How much time? Some “54% of decision-makers – and 48% of the C-suite – say they spend more than 1 hour per week reading and reviewing thought leadership.”

3. Why decision-makers consume thought leadership.

Understanding why a decision-maker consumes thought leadership is the key to cutting through the clutter. Just like a product or service aims to fulfill an unmet need – so too does the associated content.

According to the survey, here’s why decision-makers consume thought leadership:

  • 71% “keep up-to-date with the latest thinking in my field or business sector.”
  • 65% “understand the key trends currently affecting my business/organization.”
  • 68% “gain insight into future trends poised to impact my business/organization.”
  • 71% “stimulate my thinking and help me generate new ideas for my organization.”
  • 47% “discover new products and offerings that might help my organization.”

Indeed, thought leadership actually requires thought and leadership.

4. Thought leadership that doesn’t sell – sells.

This point is the hinge in the study: content that helps decision-makers stay current, understand trends and stimulate thinking isn’t designed to sell – but it clearly influences sales.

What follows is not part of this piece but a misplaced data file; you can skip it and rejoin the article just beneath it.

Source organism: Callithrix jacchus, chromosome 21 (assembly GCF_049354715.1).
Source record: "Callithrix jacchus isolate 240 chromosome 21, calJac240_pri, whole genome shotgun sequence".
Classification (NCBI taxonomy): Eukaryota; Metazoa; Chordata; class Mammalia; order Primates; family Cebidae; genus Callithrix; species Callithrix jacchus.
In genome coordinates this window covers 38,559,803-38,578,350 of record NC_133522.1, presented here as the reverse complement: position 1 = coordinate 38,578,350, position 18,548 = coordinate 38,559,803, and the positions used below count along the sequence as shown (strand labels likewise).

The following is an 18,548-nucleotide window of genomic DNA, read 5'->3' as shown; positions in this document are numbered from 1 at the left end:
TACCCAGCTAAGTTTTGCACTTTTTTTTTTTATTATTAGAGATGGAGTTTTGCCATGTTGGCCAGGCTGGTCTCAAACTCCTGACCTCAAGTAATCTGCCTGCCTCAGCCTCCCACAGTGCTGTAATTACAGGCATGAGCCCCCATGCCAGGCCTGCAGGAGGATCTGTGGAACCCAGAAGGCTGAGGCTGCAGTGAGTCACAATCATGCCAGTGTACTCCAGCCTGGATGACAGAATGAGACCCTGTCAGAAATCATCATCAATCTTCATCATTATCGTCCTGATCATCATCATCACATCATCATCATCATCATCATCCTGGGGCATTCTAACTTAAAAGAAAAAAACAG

Respondents to the survey took several sales-oriented actions after consuming quality thought leadership:

  • 42% “invited the organization to bid on a project (when that firm was not in their original consideration set).”
  • 48% “awarded business to the organization responsible for the thought leadership.”
  • 53% “decided to increase the amount of business they did with the organization.”
  • 54% “purchased a new product or service from the organization that they had not previously considered buying.”

5. Thought leadership is perfect for challenger brands.

Thought leadership is a way to disrupt the notion that “Nobody ever got fired for choosing IBM.” Done well, it opens up opportunities to challenger brands:

  • 47% “of buyers say thought leadership led them to discover and ultimately purchase from a company that was not considered to be among the leaders in a particular category.”

6. Tangible marketing upsides to thought leadership.

The study notes thought leadership “significantly influences brand perception and buying behaviors throughout the entire decision process.”

A few examples from the report include: